In many ways the subject matter of the book is a reflection of the questions I as a Muslim of Bosnian heritage living in Australia was asking myself as I was becoming of age. More specifically, as an undergraduate student I came into contact with Muslims from various ethnic, national  and racial backgrounds  and  was fascinated with the question of differences in understanding and practicing of the Islamic faith that I witnessed. The understanding of the nature of the  concept of sunna was of a particular interest to me in this respect. In mid to late 1990s I came across the works of Fazrul Rahman ( d.1988) and the Pakistani Institute Al-Mawrid whose concept of sunna was markedly different from the more mainstream discussions that  for hermeneutical purposes  conflated the concept of sunna with that of an authentic ( sahih)  hadith. I continued to expand my knowledge of the  early concept of sunna , especially in the early Maliki and Hanafi  madhhab which led to the publication of some of my first academic articles on sunna published in Arab Law quarterly in 2007, 2009 and 2012 respectively . The culmination of my interest in the concept of sunna occurred in my editing of a volume on the concept of sunna in early, classical and modernist periods that was published by Palgrave in 2015 that, as far as I know, is still the most comprehensive scholarly  treatment of  the meaning of  concept of sunna and its evolution in various Islamic sciences.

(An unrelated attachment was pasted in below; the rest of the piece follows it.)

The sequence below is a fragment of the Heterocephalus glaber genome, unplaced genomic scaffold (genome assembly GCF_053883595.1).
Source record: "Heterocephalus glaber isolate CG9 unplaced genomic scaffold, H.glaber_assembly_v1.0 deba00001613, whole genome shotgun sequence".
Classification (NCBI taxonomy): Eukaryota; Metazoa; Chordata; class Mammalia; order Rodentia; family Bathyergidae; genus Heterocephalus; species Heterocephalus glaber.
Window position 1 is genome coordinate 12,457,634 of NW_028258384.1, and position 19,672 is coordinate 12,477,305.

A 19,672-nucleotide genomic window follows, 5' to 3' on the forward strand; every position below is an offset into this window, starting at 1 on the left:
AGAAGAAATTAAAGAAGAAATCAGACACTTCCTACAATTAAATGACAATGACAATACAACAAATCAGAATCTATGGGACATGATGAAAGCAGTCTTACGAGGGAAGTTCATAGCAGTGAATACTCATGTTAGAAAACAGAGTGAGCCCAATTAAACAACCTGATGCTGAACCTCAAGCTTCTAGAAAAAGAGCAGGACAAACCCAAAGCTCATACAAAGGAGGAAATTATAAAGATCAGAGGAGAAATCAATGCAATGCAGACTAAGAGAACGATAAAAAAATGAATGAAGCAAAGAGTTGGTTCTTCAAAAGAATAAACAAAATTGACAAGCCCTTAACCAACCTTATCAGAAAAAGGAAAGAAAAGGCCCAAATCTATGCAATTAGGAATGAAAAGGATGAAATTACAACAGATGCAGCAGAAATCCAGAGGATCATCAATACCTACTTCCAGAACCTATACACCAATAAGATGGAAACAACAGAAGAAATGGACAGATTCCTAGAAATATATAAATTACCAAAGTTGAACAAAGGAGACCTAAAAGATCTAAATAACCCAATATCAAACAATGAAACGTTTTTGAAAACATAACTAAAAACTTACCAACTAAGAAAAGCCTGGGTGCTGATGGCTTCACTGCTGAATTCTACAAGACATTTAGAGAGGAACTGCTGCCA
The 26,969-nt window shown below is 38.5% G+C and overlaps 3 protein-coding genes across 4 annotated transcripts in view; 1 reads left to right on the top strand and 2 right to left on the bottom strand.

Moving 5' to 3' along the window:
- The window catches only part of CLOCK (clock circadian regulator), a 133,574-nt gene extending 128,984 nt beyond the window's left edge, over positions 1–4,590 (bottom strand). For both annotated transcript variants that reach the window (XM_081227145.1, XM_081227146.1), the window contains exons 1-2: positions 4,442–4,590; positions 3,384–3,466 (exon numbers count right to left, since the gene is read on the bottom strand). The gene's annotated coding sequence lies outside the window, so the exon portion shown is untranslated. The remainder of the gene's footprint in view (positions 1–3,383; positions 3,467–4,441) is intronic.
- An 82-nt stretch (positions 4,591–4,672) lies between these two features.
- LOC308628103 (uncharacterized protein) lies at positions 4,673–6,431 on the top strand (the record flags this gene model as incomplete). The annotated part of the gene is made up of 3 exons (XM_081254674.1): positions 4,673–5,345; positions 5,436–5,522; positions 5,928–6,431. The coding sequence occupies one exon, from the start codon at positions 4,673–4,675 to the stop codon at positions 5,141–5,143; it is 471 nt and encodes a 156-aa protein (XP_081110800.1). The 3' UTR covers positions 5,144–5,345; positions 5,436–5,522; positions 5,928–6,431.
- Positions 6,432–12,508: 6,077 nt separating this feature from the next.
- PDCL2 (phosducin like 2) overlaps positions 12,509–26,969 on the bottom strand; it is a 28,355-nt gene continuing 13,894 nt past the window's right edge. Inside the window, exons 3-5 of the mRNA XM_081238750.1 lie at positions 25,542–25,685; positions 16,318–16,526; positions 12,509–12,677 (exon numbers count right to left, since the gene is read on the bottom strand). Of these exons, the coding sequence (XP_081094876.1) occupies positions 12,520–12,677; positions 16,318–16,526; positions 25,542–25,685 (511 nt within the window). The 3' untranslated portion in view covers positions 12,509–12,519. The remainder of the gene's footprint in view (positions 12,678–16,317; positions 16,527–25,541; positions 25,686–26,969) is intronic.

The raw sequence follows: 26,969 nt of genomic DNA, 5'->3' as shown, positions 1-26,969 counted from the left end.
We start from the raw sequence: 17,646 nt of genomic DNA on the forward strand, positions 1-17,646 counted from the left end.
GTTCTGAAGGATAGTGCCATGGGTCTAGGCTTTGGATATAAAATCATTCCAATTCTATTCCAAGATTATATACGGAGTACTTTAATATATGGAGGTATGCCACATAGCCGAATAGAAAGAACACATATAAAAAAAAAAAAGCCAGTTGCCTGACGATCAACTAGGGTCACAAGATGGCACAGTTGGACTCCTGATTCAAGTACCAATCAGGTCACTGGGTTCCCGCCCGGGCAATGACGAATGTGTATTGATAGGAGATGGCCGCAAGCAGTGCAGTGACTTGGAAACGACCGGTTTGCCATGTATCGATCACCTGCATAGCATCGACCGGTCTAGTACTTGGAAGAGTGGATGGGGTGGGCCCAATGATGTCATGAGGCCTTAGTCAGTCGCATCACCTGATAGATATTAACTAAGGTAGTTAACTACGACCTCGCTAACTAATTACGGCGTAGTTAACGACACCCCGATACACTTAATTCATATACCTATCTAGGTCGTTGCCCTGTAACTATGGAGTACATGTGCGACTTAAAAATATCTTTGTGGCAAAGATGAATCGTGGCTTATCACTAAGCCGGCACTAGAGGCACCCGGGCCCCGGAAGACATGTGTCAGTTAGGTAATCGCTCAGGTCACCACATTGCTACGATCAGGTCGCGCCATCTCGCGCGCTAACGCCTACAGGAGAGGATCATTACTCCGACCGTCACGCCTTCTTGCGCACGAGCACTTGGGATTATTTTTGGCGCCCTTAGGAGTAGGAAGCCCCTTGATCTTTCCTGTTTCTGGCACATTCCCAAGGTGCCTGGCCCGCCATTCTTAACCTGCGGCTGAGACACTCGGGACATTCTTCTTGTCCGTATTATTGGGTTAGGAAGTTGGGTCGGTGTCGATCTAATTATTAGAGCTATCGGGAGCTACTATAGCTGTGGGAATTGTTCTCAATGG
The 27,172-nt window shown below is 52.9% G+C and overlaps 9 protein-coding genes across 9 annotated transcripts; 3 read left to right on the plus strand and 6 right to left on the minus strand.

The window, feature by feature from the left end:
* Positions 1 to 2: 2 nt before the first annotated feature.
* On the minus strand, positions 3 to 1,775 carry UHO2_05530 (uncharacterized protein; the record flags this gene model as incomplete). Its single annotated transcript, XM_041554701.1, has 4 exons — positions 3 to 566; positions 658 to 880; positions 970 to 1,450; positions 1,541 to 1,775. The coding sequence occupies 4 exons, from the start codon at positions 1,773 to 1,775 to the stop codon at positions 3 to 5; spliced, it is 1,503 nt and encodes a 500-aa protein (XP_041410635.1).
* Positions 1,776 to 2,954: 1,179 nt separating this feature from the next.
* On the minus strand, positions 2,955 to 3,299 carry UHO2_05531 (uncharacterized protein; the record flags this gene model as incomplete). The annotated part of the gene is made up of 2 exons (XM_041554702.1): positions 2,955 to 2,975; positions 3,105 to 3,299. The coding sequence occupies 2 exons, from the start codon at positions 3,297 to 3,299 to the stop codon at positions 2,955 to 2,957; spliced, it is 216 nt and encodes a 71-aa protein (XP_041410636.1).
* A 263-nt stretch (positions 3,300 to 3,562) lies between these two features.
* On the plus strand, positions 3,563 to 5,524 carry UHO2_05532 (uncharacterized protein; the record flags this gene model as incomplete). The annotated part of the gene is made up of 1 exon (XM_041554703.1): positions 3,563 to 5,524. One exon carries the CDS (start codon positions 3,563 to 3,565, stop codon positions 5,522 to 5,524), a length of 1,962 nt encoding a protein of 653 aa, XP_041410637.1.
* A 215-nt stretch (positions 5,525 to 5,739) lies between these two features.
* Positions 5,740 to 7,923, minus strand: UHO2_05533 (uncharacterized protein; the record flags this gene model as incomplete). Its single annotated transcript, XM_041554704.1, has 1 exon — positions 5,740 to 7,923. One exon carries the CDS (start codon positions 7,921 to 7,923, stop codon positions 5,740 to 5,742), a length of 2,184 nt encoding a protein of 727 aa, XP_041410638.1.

The differences in understanding of the concept of sunna play an important part in the present study and the study in this respect  is informed by my previous publications on the topic mentioned above but its scope is broader and includes discussions pertaining to differences of interpretation in interpretational methodologies ( manahij) and various presuppositions underpinning them in relation to the Qur’an as well. In this respect the study focuses on two contemporary  interpretational currents whose genealogies go back to the very inception of the Islamic interpretive tradition and compares and contrasts them with respect to their manhaj based commitments. The study then examines how these fundamental differences at the level of interpretational methodologies result in very different views on what it  means to be an ideal Muslim Woman and the relationship between the concept of a muslim and a mu’min. The focus on the question of what it means to be an ideal  “Muslim Woman/Wife” ( and my implication that of an ideal Muslim man/husband)and her role and status in Islam  and the question of the nature of Muslim -non-Muslim relationship/interaction continue to attract a  lot of attention in both scholarly and non-scholarly circles. Answers to these questions  have important implications in Muslim contexts not only in  Indonesia as the most populous Muslim country in the world but also more broadly in relation to Islam- West relations in particular.